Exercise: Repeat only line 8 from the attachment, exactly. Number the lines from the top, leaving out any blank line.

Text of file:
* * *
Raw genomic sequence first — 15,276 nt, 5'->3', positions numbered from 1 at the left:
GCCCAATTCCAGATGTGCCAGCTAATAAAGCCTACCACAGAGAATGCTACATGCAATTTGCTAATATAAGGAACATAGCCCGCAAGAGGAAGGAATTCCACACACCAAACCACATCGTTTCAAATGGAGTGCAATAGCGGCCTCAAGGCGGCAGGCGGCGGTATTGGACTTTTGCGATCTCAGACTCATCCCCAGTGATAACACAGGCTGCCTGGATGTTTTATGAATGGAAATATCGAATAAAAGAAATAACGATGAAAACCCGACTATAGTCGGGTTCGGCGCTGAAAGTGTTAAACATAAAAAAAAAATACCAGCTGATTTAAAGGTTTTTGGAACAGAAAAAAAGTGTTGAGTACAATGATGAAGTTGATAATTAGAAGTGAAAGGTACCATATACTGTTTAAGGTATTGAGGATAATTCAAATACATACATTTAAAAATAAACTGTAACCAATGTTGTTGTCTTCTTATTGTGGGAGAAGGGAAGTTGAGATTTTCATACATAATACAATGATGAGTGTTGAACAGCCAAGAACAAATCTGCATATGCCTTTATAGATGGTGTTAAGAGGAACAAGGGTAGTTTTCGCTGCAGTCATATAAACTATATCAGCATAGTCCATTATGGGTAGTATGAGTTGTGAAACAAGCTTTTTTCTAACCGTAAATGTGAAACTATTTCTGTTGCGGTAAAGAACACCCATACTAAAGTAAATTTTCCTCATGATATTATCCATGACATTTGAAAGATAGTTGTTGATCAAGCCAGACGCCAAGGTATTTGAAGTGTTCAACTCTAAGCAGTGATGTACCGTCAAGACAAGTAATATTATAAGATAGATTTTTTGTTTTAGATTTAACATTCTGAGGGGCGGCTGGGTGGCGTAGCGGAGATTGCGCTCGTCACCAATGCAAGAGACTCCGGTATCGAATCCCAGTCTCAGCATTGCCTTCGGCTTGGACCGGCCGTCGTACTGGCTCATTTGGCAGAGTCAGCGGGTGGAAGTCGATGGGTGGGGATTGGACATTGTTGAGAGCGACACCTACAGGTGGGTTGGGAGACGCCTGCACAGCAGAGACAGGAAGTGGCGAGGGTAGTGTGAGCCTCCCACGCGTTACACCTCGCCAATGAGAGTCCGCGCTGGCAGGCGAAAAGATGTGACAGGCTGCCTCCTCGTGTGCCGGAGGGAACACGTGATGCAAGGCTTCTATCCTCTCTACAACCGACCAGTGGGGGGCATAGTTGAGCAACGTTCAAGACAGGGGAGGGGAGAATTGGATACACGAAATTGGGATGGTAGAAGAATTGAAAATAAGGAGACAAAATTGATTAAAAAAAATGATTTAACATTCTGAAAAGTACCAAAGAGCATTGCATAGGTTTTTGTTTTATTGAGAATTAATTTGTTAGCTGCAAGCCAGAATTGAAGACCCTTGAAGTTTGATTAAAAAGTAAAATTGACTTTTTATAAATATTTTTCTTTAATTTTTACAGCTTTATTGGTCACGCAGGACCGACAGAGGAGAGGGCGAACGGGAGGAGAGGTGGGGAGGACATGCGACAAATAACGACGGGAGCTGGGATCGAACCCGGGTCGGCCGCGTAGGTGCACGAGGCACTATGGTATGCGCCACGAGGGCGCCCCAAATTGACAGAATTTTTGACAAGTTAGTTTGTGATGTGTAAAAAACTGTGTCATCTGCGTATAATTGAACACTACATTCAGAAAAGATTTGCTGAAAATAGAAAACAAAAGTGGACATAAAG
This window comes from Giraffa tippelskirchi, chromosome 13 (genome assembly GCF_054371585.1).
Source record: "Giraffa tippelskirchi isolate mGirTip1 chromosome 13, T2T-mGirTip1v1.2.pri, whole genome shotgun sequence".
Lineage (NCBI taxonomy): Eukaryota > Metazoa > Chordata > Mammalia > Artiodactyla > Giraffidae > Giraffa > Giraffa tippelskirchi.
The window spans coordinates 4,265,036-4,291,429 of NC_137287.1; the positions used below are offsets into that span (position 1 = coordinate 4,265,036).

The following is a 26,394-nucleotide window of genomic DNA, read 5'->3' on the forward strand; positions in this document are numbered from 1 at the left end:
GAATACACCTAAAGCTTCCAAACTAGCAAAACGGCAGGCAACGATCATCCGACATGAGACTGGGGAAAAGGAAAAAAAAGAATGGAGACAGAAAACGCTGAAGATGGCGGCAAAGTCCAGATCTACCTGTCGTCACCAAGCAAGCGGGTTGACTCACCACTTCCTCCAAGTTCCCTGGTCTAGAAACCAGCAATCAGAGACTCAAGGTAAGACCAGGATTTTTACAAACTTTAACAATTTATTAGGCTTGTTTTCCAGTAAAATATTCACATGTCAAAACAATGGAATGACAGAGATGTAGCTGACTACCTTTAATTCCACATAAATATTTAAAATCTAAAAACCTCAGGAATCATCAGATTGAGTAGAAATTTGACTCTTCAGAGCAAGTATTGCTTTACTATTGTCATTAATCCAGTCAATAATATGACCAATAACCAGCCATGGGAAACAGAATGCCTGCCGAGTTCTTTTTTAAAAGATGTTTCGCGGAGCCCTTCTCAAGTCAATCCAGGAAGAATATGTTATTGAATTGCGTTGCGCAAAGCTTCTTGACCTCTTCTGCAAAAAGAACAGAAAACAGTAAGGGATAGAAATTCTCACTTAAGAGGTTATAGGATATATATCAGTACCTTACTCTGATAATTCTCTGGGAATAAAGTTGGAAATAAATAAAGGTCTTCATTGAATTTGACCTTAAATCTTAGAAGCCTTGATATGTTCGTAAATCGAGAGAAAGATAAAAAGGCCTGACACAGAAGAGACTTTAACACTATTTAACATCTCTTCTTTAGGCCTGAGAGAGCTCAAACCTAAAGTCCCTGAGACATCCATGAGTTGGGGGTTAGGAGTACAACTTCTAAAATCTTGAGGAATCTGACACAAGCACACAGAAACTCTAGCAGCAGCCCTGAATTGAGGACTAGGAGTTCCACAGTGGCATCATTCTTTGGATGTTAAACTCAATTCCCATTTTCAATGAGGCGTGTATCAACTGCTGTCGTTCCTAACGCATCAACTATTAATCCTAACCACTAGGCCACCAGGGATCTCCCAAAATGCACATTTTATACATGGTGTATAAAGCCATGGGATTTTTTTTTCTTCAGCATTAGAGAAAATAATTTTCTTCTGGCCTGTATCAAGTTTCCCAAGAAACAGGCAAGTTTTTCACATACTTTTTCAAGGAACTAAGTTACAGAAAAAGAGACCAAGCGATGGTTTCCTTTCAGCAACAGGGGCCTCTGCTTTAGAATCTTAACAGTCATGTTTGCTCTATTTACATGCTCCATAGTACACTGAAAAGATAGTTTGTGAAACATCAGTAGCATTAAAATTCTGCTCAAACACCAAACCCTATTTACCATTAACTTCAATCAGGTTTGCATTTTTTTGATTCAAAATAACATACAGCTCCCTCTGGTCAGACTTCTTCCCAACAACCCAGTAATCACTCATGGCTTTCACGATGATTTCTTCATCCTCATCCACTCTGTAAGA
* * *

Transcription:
GAATACACCTAAAGCTTCCAAACTAGCAAAACGGCAGGCAACGATCATCCGACATGAGACTGGGGAAAAGGAAAAAAAAGAATGGAGACAGAAAACGCTGAAGATGGCGGCAAAGTCCAGATCTACCTGTCGTCACCAAGCAAGCGGGTTGACTCACCACTTCCTCCAAGTTCCCTGGTCTAGAAACCAGCAATCAGAGACTCAAGGTAAGACCAGGATTTTTACAAACTTTAACAATTTATTAGGCTTGTTTTCCAGTAAAATATTCACATGTCAAAACAATGGAATGACAGAGATGTAGCTGACTACCTTTAATTCCACATAAATATTTAAAATCTAAAAACCTCAGGAATCATCAGATTGAGTAGAAATTTGACTCTTCAGAGCAAGTATTGCTTTACTATTGTCATTAATCCAGTCAATAATATGACCAATAACCAGCCATGGGAAACAGAATGCCTGCCGAGTTCTTTTTTAAAAGATGTTTCGCGGAGCCCTTCTCAAGTCAATCCAGGAAGAATATGTTATTGAATTGCGTTGCGCAAAGCTTCTTGACCTCTTCTGCAAAAAGAACAGAAAACAGTAAGGGATAGAAATTCTCACTTAAGAGGTTATAGGATATATATCAGTACCTTACTCTGATAATTCTCTGGGAATAAAGTTGGAAATAAATAAAGGTCTTCATTGAATTTGACCTTAAATCTTAGAAGCCTTGATATGTTCGTAAATCGAGAGAAAGATAAAAAGGCCTGACACAGAAGAGACTTTAACACTATTTAACATCTCTTCTTTAGGCCTGAGAGAGCTCAAACCTAAAGTCCCTGAGACATCCATGAGTTGGGGGTTAGGAGTACAACTTCTAAAATCTTGAGGAATCTGACACAAGCACACAGAAACTCTAGCAGCAGCCCTGAATTGAGGACTAGGAGTTCCACAGTGGCATCATTCTTTGGATGTTAAACTCAATTCCCATTTTCAATGAGGCGTGTATCAACTGCTGTCGTTCCTAACGCATCAACTATTAATCCTAACCACTAGGCCACCAGGGATCTCCCAAAATGCACATTTTATACATGGTGTATAAAGCCATGGGATTTTTTTTTCTTCAGCATTAGAGAAAATAATTTTCTTCTGGCCTGTATCAAGTTTCCCAAGAAACAGGCAAGTTTTTCACATACTTTTTCAAGGAACTAAGTTACAGAAAAAGAGACCAAGCGATGGTTTCCTTTCAGCAACAGGGGCCTCTGCTTTAGAATCTTAACAGTCATGTTTGCTCTATTTACATGCTCCATAGTACACTGAAAAGATAGTTTGTGAAACATCAGTAGCATTAAAATTCTGCTCAAACACCAAACCCTATTTACCATTAACTTCAATCAGGTTTGCATTTTTTTGATTCAAAATAACATACAGCTCCCTCTGGTCAGACTTCTTCCCAACAACCCAGTAATCACTCATGGCTTTCACGATGATTTCTTCATCCTCATCCACTCTGTAAGA